Fall Branch students open a slice of 1993

Jessica Fuller • Nov 26, 2018 at 9:12 PM

A VHS tape, newspaper clippings, photo albums and a school shirt were just a handful of items students stuffed into a time capsule 25 years ago and buried at Fall Branch School. 

Current students gave a “drumroll” with their feet as Principal Mark Merriman revealed each item, and former students looked on as they remembered their time at Fall Branch 25 years ago. 

Water damage blighted some of the items that had been locked away, but others like a perfect attendance list and a copy of the deed to the building remained intact.

Crystal Myers remembers being in eighth grade and donating the shirt used in the capsule. Monday morning was kind of like a reunion for many of the former students in attendance, she noted. 

“It’s been really cool to see all the stuff that we put in there,” she said.

Not only did assistant Director of Washington County Schools Susan Kiernan attend Fall Branch School — she served as assistant principal and then principal of the school for nine years, including the day that the capsule was buried. 

Kiernan read the short message she wrote for the capsule 25 years ago, and pored over every item that came out of the capsule.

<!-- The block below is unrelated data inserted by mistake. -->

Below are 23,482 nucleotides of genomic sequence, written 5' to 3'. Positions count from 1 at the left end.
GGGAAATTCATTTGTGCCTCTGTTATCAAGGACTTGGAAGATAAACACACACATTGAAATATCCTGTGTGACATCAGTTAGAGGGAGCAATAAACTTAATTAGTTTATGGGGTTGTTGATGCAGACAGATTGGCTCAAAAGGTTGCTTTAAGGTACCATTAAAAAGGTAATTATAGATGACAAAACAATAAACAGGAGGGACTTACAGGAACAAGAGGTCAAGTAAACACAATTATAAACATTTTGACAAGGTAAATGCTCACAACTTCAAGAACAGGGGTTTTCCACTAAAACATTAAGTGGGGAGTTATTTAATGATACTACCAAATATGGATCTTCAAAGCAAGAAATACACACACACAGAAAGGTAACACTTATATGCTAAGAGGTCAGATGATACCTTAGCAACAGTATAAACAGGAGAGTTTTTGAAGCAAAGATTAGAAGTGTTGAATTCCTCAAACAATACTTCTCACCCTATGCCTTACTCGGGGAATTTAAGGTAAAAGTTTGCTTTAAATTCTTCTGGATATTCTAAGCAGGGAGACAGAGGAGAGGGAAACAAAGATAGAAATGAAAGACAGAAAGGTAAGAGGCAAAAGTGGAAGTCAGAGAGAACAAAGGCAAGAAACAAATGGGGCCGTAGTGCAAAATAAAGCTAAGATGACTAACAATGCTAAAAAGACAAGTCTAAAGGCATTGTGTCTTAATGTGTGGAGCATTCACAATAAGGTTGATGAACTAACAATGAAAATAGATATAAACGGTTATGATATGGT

“It’s very humbling that 25 years have passed, and that has been the biggest eye opener for me, it’s gone by very quickly,” Kiernan said. “I want (the students) to cherish every day, every year, because it goes by so quickly. 

“It was just a highlight of my professional life. There are great memories here, and this brought back so many of those memories today.” 

To carry on the tradition, teachers and staff at the school pulled together to bury a new capsule, one complete with current newspapers, pamphlets for the school’s special events, a jump drive filled with photos, a yearbook signed by all the teachers, a school shirt and, of course, Pokemon cards. 

This time, the capsule bears the signatures of all the students in the school on the edges, and will wait to be opened until 2043. 

“It’s just a piece of our local history, it’s something that’s important because, really, the students need to know where the school came from, the history of it, and the fact (the school community) has been around for 175 years,” he said. 

Email Jessica Fuller at jfuller@johnsoncitypress.com. Follow Jessica on Twitter @fullerjf91. Like her on Facebook at www.facebook.com/jfullerJCP.

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